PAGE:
As soon as we suspected he might be a boy, I had started to look for a possible new home for him. The other alternatives were to take him to the allotment and put him with the rest of the dinner birds, where he would be seen as a new invader and bue bullied by all of them for the rest of their lives, or to dead him.
I would not, under any circumstances, offer him on selling pages as "free to good home". If I did, he'd most likely either end up in the pot or, more likely, he would be collected up by a perfectly respectable looking person but would actually be used as training fodder in illegal cock fighting. It's a horrible world sometimes.
I had found 4 places (not counting rescue places) that looked like they might take him, with the intention of keeping him. . The nearest was an hour and a half away, the others were two to three hours away.
When we had irrefutable evidence that he was, indeed, a h - he was standing on the back of the bench, crowing his lungs out - I contacted the first person on my list. The lady I spoke to sounded OK. We chatted. I then had an unplanned trip to Devon come up, and I realised that I could deliver him en route. We messaged, and it was all set up.
So today I caught Sasha and popped him into a cat carrier, along with some icenerg lettuce. I put his suitcase in the boot, and set off. He was quiet and calm for most of the journey, but he did get a bit chatty tomwards the end. I gave him a few mealworms every 10 minutes for the last half hour.
Elaine was lovely. We met at her brother's house. We chatted about hens in general, smallholdings, mealworms, Sasha's circumstances. I swapped him into the dog crate she had ready, I gave her the contents of the suitcase - pellets, so that he could transition to whatever she fed; more lettuce for the journey ; a peckablock for the journey;, and a small pot of mealworms. We continued to chat, talking about araucanas and what she had planned for him.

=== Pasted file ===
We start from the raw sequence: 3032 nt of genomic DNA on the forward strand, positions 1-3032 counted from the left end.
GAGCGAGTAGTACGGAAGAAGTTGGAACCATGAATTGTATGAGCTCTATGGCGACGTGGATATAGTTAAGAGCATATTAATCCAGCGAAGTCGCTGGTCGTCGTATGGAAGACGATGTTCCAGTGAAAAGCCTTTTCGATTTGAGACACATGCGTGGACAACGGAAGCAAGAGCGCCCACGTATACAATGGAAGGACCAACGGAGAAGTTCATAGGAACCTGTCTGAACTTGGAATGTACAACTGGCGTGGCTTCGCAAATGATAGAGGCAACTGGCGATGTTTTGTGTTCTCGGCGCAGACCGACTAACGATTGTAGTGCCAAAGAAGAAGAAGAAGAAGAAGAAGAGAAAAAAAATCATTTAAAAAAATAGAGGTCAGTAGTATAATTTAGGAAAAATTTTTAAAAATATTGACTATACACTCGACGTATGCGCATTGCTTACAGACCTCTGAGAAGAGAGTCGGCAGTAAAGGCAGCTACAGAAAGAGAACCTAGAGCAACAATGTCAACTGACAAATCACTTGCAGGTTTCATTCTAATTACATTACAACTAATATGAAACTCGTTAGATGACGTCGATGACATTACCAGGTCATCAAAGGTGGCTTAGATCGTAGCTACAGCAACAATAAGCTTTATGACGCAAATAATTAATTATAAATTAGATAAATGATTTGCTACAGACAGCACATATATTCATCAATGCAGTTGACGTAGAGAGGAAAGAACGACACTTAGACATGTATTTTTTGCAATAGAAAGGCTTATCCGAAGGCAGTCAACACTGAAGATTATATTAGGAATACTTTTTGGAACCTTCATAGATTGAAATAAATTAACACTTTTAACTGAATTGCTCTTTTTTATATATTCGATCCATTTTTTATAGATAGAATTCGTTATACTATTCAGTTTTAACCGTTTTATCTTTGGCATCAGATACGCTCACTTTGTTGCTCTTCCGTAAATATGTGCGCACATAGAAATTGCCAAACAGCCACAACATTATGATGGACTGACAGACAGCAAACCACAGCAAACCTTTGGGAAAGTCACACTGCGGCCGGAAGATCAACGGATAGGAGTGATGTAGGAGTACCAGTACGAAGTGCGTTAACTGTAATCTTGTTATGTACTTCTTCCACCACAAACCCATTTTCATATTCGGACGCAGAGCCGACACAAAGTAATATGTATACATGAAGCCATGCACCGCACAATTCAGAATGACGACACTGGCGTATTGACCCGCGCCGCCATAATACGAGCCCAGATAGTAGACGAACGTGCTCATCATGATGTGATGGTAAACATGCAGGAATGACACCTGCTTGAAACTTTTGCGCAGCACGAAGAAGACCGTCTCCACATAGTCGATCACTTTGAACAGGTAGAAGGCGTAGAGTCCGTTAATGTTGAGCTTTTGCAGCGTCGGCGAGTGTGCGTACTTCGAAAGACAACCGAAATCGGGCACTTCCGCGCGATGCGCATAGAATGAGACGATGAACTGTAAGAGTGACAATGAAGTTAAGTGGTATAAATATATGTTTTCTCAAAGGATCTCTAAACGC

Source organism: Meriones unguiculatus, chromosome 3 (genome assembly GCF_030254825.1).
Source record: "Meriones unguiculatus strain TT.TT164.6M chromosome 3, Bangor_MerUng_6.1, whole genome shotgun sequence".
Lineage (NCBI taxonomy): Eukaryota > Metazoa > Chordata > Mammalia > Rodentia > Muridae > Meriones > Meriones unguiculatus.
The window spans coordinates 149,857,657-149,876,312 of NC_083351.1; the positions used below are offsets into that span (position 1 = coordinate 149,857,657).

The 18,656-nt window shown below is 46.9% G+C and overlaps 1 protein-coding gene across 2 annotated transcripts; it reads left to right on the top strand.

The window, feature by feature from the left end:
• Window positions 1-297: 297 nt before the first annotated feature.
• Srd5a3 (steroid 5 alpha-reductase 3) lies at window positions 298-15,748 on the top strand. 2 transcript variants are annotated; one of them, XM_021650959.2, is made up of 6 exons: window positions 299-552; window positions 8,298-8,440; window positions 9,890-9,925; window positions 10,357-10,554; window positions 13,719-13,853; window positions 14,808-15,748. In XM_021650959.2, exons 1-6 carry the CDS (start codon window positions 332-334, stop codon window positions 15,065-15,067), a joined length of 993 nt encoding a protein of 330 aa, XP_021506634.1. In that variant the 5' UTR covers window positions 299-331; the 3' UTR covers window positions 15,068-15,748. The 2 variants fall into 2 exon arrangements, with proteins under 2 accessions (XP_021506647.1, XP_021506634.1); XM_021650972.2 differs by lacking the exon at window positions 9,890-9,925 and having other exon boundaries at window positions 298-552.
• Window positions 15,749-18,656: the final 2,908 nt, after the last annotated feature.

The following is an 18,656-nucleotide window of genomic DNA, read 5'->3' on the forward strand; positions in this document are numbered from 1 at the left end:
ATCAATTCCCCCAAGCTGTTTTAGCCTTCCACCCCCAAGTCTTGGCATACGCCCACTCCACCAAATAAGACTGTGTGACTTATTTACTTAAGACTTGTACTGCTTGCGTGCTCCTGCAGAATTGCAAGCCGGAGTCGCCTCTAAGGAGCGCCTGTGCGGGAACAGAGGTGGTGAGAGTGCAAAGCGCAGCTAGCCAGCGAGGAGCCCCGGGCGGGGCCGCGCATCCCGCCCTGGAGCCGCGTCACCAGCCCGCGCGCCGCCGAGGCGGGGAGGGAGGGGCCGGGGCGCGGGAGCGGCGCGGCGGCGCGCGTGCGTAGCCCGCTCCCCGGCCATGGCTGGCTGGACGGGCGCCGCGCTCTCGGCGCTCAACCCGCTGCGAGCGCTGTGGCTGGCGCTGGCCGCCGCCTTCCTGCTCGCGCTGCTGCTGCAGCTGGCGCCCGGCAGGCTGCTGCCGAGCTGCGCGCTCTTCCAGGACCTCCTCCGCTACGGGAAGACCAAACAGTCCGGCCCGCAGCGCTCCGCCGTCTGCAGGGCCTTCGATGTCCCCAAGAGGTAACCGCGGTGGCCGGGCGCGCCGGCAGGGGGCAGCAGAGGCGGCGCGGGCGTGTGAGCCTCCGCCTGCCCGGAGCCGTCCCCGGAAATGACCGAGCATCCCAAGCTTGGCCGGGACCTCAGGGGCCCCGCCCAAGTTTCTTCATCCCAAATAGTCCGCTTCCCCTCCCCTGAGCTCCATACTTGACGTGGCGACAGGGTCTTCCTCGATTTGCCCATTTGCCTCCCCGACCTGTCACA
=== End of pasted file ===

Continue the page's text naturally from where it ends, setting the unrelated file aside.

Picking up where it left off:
And then he escaped.
We hadnt realised that the dog crate was upside down, and the bars that are meant to be on the bottom are actually wider spaced than the rest. He managed to squeexe through and ran down the lane.
I grabbed the mealworms and walked after him, throwing a couple to get his attention. He stopped, ate one, and eyed up a field through a fence.
I told myself that, if it ended this way, he'd still had a good life.
I flopped to my knees, and threw some more mealworms. I held one in my fingers and he stretched to eat it. I shuffed forward on my knees, and put some more mealworms down, making sure both my hands were in front of me.
I put the pot down, and waited, still with my arms in front. He shuffled forward, darted for the pot, and grabbed a mealworm. I waited. He came forward again and started to eat a few more; I moved my hand and manged to get his back firmly enough that he couldn't run away.
I picked him up, gave him some mealworms, and popped him back in the righted crate.
He's going to have a harem of 6 leghorns. The female offspring will lay blue eggs, and will lay more eggs than an araucana would.
He's a very lucky boy.